UK: Court Of Appeal Ends Claim And Other Infrastructure Project News

Last Updated: 2 December 2013
Article by Angus Walker

Today's entry is a round-up of news on nationally significant infrastructure project applications.

Judicial review latest

Five judicial review applications have been made against NSIP application decisions. Greenpeace's challenge to the Hinkley Point C nuclear power station application, on the issue of the long-term storage of nuclear waste, has been dropped.

The challenge of An Taisce, the Irish counterpart to the National Trust, on the grounds of consultation on transboundary effects, is due to be heard in the High Court next week, on 5 and 6 December.

The challenge of Halite Energy against the refusal of their application for a gas storage facility is due to be heard in the High Court the following week, on 10 December.

The challenge of FCC Environmental to the publication of the Rookery South energy from waste project Development Consent Order is not due to be heard until 5 and 6 February 2014.

Finally, the challenge of Transport Solutions for Lancaster and Morecambe (TSLM) to the grant of consent for the Heysham to M6 Link Road project finally ran out of steam yesterday, when Lord Justice Sullivan, sitting in the Court of Appeal, refused to allow them to appeal from the High Court.

There is some general interest in that last one on three fronts. First, the claimant had said that their counsel was not available until February, but the court overrode this and held the hearing yesteday. Perhaps this is the 'planning fast track' in operation.

Secondly, Lord Justice Sullivan confirmed that the two grounds of appeal had no arguable case in the Court of Appeal, that the project was not a nationally significant infrastructure project, ('it was extremely difficult to see how the development did not fall within the plain language' of the Act), and that the consultation had been a foregone conclusion ('the question of the route had been considered before, at length; the examining authority considered all relevant matters, including the principle of the route').

Thirdly, the time taken to finally dispose of a challenge is quite long. The application was decided on 19 March, and the challenge was not finally disposed of until 28 November, i.e. 8 months and 9 days later. The planning fast track, a move by the Ministry of Justice to speed up planning cases in the High Court (see paragraphs 40-43 of this consultation document, which was effectively the announcement of the move), did not come in until July, so even if the Court of Appeal listing was influenced by it, it did not have much effect. We shall see if future cases are any faster.

The other challenges are taking as long or longer. The Rookery South challenge will be heard nearly a year after the event being challenged took place, the Hinkley Point C challenge nearly 10 months later, and the Preesall challenge exactly 8 months later. It's all very well having a fast-track consenting regime, but if projects can then suffer lengthy delays in the courts, the aims of the regime have not been realised. Moves in the pipeline beyond the planning fast track, such as a specialist planning chamber, are likely to be announced soon, however.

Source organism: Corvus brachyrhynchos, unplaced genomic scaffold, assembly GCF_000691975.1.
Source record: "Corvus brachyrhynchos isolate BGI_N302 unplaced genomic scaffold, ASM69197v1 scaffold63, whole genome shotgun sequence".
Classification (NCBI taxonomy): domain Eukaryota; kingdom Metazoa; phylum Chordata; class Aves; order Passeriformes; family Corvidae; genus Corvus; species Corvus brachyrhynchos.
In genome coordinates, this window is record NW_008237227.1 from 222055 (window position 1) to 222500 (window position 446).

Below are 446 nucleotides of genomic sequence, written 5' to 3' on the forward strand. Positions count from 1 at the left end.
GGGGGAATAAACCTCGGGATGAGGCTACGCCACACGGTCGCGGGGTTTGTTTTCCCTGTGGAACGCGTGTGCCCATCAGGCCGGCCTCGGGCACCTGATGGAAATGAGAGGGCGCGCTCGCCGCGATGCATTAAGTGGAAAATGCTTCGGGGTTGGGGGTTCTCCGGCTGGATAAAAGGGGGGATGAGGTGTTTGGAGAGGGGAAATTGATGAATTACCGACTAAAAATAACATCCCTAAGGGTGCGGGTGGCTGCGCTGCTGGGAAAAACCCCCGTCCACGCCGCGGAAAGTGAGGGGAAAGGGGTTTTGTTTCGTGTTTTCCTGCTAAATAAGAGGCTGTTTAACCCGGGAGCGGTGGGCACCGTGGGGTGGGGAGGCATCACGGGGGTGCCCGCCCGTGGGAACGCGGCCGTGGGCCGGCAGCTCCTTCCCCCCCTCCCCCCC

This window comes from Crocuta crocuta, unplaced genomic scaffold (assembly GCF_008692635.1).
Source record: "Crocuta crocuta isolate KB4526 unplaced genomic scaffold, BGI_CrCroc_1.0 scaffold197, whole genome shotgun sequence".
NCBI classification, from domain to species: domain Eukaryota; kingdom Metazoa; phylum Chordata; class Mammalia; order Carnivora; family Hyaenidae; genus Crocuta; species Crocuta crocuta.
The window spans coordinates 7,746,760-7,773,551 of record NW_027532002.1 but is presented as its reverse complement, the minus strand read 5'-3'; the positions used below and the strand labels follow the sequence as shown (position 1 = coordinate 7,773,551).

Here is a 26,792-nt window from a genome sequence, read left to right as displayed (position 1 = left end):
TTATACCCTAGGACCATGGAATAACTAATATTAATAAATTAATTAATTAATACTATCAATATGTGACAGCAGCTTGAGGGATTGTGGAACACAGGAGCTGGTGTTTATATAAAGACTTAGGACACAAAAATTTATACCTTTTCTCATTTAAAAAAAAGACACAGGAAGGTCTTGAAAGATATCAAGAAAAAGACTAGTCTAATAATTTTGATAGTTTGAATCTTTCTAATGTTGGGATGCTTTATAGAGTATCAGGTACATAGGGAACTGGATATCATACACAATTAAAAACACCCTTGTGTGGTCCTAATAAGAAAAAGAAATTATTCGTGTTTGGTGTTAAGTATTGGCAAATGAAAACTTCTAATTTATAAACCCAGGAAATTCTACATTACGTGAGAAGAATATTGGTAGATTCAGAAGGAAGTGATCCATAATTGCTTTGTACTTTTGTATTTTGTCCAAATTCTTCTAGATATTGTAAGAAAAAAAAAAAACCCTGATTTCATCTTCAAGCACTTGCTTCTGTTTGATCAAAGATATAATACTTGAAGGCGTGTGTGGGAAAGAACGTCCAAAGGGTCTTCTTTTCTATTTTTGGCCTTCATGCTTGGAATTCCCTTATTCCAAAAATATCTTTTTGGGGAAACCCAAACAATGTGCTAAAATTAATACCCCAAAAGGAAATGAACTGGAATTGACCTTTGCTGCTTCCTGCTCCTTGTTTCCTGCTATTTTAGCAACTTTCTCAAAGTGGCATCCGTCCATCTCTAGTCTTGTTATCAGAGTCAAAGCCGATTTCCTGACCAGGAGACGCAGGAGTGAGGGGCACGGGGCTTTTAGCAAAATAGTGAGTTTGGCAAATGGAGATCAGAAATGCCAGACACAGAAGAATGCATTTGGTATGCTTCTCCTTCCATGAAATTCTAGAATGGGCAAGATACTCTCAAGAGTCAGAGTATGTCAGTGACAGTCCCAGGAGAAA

Withdrawn applications

On Tuesday, the Atlantic Array offshore wind farm application was withdrawn by promoter Channel Energy (part of RWE). The reasons for this are set out in a press release, which says 'in light of the significant technical challenges specific to the zone, identified from intensive research, at the current time, it is not viable for RWE to continue with development in the Bristol Channel Zone'.

The preliminary meeting (PM) was due to be held on 10 December, and the period just before the PM is probably one of the most likely times that an application might be withdrawn, as once the preliminary meeting is held, the applicant gives up control of the timetable for the project.

A quick analysis of withdrawn applications confirms this:

Application Withdrawal stage
Rampion wind farm During acceptance
Brig y Cwm energy from waste During examination
Roosecote biomass 12 days before PM
Fieldes Lock power station Before postponed PM
Atlantic Array wind farm 14 days before PM

Approved applications

It's not all doom and gloom, though. In the last month two more Development Consent Orders have been granted, taking the total to 13. The first was the upgrade of a spur off the M1 at junction 10a leading to Luton Airport, and the second, a day later, was the double-tracking of about 3km of railway between Redditch and Alvechurch in Worcestershire. Network Rail is now the proud owner of three DCOs; indeed transport projects seem to be faring better than energy projects so far. Perhaps they are less complex, perhaps it is because their historical consenting regimes are more similar, or perhaps it's their choice of law firm ...

The content of this article is intended to provide a general guide to the subject matter. Specialist advice should be sought about your specific circumstances.

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